Center for Biological Diversity

For Immediate Release, October 12, 2023


Tara Zuardo, (415) 419-4210,

Letter Urges Migratory Bird Protections After 1,000 Killed by Chicago Building

WASHINGTON— The Center for Biological Diversity today sent a letter urging the U.S. Fish and Wildlife Service to enforce the Migratory Bird Treaty Act after 1,000 migrating songbirds died after flying into McCormick Place in Chicago on the night of Oct. 4.

The Center also called on the agency to move forward with regulations it promised more than two years ago that could have potentially prevented this horrific event.

“This tragedy could have been prevented if the Fish and Wildlife Service had been doing its job to protect vulnerable birds,” said Tara Zuardo, a senior advocate at the Center for Biological Diversity. “The agency should put out new regulations and take enforcement action against McCormick Place to ensure this doesn’t happen again.”

Under the Trump administration, the Service finalized a rule that upended decades of enforcement of the Migratory Bird Treaty Act. This radical and unlawful reinterpretation concluded the law did not prohibit the unintentional killing of migratory birds.

In response to successful litigation by the Center and allies, the Biden administration revoked this rule in 2021. The agency also promised to issue regulations to address situations like McCormick Place, where infrastructure is known to cause bird deaths. However, after two years it has yet to pass issue these regulations, and this failure has hamstrung enforcement of the law.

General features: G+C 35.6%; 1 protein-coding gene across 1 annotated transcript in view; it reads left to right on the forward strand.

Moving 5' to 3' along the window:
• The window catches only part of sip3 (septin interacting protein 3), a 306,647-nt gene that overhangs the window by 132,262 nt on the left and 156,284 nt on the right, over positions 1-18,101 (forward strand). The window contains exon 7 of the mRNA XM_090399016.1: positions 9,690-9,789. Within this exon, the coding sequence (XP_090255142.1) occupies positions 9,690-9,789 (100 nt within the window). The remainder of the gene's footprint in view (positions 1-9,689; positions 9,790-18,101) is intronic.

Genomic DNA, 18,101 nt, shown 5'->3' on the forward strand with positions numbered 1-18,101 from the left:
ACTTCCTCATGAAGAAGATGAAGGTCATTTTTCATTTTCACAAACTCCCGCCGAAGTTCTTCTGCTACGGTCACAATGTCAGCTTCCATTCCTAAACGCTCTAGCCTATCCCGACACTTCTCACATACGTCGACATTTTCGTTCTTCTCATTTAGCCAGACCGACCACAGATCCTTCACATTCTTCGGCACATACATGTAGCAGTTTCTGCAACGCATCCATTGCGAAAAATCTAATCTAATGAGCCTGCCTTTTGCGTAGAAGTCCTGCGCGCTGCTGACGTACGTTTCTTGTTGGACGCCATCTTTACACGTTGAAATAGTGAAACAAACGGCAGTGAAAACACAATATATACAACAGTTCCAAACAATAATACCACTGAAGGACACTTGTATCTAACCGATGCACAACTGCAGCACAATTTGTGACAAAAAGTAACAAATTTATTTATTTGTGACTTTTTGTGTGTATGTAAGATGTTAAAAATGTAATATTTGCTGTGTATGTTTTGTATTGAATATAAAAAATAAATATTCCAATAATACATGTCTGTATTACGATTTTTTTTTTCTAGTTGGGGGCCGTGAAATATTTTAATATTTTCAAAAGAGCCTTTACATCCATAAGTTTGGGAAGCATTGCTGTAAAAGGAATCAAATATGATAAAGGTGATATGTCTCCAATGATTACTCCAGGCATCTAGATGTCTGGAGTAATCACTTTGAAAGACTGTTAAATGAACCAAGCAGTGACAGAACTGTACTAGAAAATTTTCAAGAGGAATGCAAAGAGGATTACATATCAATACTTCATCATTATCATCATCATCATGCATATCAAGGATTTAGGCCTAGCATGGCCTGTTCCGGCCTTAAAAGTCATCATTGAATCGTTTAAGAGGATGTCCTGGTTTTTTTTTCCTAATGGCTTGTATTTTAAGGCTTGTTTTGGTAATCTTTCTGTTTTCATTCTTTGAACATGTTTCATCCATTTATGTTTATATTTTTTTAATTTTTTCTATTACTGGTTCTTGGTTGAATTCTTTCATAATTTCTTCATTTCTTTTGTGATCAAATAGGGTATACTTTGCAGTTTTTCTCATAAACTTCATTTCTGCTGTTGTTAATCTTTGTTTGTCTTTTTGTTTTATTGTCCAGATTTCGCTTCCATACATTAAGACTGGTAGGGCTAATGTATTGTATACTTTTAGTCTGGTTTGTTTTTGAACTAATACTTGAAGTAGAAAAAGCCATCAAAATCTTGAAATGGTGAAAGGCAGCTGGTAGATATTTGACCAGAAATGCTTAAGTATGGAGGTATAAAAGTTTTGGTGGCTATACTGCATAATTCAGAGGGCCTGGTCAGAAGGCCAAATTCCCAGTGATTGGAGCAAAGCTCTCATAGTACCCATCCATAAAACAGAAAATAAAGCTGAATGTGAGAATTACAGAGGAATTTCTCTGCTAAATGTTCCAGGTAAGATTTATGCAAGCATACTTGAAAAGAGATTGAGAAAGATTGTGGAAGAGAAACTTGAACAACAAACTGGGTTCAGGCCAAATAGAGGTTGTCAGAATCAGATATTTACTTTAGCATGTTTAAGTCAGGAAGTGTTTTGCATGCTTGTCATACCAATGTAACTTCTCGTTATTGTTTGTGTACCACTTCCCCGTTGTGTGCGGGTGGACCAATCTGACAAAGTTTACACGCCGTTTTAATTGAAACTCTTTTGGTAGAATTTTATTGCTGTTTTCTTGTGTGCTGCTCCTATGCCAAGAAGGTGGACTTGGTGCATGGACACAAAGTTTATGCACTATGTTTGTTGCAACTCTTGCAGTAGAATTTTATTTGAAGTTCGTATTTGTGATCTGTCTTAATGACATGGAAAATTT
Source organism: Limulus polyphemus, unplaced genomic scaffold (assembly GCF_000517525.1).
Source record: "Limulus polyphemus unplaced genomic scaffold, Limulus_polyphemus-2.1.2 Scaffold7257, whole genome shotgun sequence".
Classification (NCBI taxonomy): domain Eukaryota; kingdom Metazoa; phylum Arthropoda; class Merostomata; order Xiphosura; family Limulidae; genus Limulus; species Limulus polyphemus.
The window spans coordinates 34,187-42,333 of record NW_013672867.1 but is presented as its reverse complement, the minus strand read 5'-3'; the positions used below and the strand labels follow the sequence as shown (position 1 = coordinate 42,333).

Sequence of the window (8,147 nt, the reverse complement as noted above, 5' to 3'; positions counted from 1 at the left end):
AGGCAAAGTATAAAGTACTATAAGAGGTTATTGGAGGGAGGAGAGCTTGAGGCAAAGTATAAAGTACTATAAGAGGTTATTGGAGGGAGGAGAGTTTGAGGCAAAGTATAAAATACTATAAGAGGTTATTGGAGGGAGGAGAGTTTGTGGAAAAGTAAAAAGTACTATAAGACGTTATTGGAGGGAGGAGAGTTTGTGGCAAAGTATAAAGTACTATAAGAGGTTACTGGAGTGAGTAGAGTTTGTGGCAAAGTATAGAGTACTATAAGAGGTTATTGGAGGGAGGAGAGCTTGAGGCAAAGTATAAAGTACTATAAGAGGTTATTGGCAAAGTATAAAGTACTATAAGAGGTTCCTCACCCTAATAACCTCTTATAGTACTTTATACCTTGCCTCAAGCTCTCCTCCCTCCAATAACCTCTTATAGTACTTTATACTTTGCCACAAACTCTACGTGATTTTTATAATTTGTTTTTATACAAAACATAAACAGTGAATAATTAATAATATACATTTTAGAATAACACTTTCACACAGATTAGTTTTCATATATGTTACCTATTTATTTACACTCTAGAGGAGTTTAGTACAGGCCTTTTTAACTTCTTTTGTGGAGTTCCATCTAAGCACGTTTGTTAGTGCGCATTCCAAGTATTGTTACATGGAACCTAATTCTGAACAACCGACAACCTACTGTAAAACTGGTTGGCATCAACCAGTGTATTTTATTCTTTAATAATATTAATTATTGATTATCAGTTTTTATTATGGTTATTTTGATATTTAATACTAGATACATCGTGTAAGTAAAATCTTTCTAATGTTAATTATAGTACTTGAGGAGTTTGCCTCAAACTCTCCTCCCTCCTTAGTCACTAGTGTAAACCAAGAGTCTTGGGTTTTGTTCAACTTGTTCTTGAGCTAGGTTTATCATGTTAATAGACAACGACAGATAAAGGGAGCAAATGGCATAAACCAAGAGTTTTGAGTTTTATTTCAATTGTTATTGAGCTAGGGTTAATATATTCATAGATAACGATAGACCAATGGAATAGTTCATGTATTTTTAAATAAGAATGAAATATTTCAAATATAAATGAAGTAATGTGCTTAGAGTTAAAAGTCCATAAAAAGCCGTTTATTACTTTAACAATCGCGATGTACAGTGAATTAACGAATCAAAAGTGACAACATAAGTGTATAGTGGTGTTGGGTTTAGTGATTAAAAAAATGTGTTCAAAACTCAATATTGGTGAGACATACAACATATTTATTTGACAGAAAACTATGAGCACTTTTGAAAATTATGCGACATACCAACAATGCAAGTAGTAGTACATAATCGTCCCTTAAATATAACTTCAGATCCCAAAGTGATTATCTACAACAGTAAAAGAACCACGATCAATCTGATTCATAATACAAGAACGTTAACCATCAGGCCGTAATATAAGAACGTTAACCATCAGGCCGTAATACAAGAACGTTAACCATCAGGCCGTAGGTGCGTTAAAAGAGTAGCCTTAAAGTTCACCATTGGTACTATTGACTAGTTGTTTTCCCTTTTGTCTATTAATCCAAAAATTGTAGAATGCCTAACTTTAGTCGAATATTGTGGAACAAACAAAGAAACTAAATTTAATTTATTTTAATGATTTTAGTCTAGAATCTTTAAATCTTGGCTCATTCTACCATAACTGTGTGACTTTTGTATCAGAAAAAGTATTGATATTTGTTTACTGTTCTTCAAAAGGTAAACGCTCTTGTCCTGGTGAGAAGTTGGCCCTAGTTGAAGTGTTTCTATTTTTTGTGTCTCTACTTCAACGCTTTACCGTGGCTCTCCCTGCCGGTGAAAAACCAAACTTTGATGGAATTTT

Located right on Lake Michigan, McCormick Place has caused bird deaths in the past, but not to this extent. The Metropolitan Pier and Exposition Authority, which owns McCormick Place, had a voluntary lights-out policy during migration. However, because there was an event occurring on the night the mortality occurred, the lights were on, highlighting the importance of regulations and the Service’s involvement.

Despite the lack of regulations, the Service still has the power to levy fines against the authority, with the money going to bird conservation.

“I hope the Fish and Wildlife Service fines the authority, uses the money to mitigate these tragic deaths, and requires a strict lights-out policy during migration season,” said Zuardo. “When saving the lives of 1,000 birds is as simple as flipping off a light switch, it’s unconscionable to require anything less.”

The Center for Biological Diversity is a national, nonprofit conservation organization with more than 1.7 million members and online activists dedicated to the protection of endangered species and wild places.

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